6. At least one course chosen from the following: Mathematics 333L, 339J, [339U,] 343L, 343M, 344K, 348, 358K, 361, 367K, 368K, 372K, 474M, 376C, 378K. This requirement is intended to broaden the student’s training.


Major, mathematics for middle grades and secondary school teaching options: At least twenty-four semester hours of upper-division coursework in mathematics. Mathematics 301, 302, 303D, 305G, and equivalent courses may not be counted toward the total number of hours required for the degree. The student must earn a grade of at least C in Mathematics 408C and 408D and in each mathematics course used to fulfill the major requirement.

The middle grades and secondary school teaching options are designed to give students the mathematical background appropriate for teaching middle grades and secondary school mathematics, but students must meet additional requirements, including grade point average requirements, to obtain certification. Lists of the combined requirements of the UTeach-Natural Sciences certification programs and these options are available from the UTeach-Natural Sciences academic adviser. The UTeach-Natural Sciences program is described on pages 414-415.

The student must complete the following:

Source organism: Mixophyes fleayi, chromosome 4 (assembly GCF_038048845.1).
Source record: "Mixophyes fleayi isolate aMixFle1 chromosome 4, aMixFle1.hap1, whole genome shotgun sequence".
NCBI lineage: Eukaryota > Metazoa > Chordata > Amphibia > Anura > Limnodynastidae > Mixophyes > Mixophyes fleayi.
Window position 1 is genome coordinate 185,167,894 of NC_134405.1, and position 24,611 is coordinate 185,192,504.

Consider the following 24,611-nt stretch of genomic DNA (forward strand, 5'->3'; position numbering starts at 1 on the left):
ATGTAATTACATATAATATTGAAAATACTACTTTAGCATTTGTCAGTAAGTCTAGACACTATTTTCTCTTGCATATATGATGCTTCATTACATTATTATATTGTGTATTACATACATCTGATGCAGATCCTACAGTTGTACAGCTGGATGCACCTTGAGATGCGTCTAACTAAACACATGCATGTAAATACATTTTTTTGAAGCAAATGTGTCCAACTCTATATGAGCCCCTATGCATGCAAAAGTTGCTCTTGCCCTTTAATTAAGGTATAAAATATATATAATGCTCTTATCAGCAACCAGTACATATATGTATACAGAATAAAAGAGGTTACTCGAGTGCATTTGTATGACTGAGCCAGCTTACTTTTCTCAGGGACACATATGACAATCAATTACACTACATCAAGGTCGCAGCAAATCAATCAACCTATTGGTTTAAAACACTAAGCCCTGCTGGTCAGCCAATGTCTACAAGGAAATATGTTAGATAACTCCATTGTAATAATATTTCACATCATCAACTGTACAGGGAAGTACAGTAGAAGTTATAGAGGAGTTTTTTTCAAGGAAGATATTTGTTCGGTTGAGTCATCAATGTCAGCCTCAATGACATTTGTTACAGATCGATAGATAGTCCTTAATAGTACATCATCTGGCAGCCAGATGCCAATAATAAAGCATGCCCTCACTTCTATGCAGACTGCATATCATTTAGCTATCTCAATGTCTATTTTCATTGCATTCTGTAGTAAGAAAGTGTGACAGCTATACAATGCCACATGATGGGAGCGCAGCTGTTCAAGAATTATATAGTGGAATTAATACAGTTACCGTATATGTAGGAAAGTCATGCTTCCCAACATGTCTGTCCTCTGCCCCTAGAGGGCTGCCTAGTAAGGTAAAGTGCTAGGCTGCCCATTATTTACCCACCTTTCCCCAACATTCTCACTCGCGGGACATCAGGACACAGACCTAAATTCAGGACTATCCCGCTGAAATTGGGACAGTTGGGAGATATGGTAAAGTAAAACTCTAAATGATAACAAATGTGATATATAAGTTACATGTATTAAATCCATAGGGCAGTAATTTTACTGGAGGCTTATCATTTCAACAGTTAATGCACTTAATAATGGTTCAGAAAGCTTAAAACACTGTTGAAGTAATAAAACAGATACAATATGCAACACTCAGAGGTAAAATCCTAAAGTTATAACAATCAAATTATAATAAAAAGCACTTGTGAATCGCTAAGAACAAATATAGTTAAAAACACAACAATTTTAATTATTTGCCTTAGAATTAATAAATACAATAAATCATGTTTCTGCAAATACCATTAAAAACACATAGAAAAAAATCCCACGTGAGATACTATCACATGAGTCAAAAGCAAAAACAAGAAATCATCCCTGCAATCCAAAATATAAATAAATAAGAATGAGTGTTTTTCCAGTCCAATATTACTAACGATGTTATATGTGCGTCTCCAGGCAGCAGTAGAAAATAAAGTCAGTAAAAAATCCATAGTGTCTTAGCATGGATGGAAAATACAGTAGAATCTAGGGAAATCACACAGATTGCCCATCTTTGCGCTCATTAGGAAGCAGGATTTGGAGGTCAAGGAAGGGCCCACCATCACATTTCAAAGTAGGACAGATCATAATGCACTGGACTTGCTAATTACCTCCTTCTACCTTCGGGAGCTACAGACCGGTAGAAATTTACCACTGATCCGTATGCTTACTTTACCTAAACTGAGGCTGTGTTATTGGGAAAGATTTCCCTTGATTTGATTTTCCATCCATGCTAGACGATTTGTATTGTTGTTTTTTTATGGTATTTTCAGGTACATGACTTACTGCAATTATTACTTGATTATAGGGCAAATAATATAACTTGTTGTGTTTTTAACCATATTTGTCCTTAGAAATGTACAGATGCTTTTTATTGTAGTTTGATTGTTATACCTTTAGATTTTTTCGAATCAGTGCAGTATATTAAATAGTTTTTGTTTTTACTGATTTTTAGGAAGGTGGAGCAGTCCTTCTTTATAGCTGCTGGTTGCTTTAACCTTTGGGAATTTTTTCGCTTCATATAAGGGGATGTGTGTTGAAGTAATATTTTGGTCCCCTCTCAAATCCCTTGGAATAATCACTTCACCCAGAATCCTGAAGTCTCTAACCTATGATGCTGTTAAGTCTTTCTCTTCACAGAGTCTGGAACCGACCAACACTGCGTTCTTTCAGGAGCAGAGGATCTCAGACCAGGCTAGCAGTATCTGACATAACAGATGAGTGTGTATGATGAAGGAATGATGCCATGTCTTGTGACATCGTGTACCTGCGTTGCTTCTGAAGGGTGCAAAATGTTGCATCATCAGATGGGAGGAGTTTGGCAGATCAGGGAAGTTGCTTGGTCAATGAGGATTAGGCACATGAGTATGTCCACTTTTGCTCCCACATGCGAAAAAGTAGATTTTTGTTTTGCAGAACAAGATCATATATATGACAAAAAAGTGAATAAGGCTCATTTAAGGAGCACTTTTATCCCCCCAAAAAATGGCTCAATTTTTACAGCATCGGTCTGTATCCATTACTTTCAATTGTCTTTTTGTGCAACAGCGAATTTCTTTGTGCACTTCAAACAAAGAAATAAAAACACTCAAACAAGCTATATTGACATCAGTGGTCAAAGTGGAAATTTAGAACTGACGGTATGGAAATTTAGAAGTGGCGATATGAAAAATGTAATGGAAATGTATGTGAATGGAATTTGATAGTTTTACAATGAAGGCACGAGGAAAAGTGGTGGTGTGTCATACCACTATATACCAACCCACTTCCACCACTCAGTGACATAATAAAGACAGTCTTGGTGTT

1. Mathematics 408C and 408D.

2. Mathematics 340L or 341.

3. Mathematics 315C, 325K, 333L, 358K, and 362K.

4. Mathematics 326K or 360M or Science 360 (Topic: Math Domain). Students seeking middle grades mathematics certification must complete Mathematics 326K.

5. Mathematics 361K or 365C .

6. 328K, 343K, or 373K .


4580


RATIONALE: M 339J is now a prerequisite for M 339&. M 343M is a new course in applied number theory that is different in content bus similar in spirit to M 343L.

This requirement is intended to make sure students in this option take a three hour upper division math course that explicitly focuses on acquiring depth in mathematics relevant to secondary or middle grades teaching. When the requirement was written, the only two courses fitting that description were M326K and M360M. Recently, Jennifer Smith in Math Education has been offering SCI 360 (Topic: Math Domain), a course which uses the textbook intended for capstone courses for prospective math teachers. This course thus also fits the intent of the requirement. Since I have routinely been signing petitions for students to apply this course to this requirement, it seems sensible to add it to the catalogue. However, students seeking middle grades certification should take M326K, since this is the only course explicitly including topics relevant to middle grades math teaching. I believe this is being enforced by UTeach as a prerequisite to recommendation for middle grades certification, but it seems wise to include the caution in the catalogue to alert students seeking middle grades certification of the requirement.


On pages 446-449, under the heading DEGREES, in the College of Natural Sciences chapter of The Undergraduate Catalog, 2004-2006, make the following changes:


BACHELOR OF SCIENCE IN MATHEMATICS